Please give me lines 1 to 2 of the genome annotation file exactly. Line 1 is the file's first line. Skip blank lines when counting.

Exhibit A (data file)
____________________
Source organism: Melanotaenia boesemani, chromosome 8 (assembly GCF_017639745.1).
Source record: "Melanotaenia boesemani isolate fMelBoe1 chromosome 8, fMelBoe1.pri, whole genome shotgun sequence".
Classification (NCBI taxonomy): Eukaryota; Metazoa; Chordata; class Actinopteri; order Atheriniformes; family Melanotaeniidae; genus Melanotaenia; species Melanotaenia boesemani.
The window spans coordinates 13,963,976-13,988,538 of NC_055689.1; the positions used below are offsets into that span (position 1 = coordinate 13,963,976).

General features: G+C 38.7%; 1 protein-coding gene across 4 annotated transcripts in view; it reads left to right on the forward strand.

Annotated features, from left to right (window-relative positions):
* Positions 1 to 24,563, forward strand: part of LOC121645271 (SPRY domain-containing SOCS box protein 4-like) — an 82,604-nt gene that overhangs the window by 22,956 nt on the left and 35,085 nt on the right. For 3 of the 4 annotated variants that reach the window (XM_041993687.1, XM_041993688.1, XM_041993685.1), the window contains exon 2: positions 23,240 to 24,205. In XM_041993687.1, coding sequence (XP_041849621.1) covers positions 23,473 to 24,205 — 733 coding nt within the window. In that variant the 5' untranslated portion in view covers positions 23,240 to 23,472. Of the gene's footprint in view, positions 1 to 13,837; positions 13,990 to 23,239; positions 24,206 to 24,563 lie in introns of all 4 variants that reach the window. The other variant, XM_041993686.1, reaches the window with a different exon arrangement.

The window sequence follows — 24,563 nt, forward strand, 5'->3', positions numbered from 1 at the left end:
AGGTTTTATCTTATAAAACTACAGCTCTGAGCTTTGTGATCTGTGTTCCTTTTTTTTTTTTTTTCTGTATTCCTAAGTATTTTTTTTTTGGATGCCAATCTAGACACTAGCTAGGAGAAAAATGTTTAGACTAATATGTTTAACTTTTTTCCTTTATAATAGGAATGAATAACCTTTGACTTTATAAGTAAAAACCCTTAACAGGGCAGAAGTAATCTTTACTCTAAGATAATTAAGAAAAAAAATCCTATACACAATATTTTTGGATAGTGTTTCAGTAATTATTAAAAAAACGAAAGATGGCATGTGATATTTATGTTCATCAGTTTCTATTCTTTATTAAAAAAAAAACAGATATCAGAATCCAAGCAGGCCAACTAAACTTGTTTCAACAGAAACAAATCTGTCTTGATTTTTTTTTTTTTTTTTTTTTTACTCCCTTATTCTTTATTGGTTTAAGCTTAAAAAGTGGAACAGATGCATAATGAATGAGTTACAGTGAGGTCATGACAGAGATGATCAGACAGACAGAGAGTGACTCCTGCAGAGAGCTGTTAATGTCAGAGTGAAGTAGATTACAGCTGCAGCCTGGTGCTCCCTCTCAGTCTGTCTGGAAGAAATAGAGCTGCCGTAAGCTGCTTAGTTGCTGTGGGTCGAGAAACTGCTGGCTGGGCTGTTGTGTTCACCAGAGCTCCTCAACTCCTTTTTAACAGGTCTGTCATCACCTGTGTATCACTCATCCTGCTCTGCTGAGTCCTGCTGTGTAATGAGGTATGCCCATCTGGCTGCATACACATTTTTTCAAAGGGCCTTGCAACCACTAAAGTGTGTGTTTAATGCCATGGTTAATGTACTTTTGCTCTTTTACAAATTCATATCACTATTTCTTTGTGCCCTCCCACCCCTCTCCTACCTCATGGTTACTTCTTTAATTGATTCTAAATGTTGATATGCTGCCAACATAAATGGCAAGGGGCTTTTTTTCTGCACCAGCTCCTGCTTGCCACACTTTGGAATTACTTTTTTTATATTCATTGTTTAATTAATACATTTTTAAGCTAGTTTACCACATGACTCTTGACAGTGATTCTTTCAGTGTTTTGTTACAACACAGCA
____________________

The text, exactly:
Source organism: Melanotaenia boesemani, chromosome 8 (assembly GCF_017639745.1).
Source record: "Melanotaenia boesemani isolate fMelBoe1 chromosome 8, fMelBoe1.pri, whole genome shotgun sequence".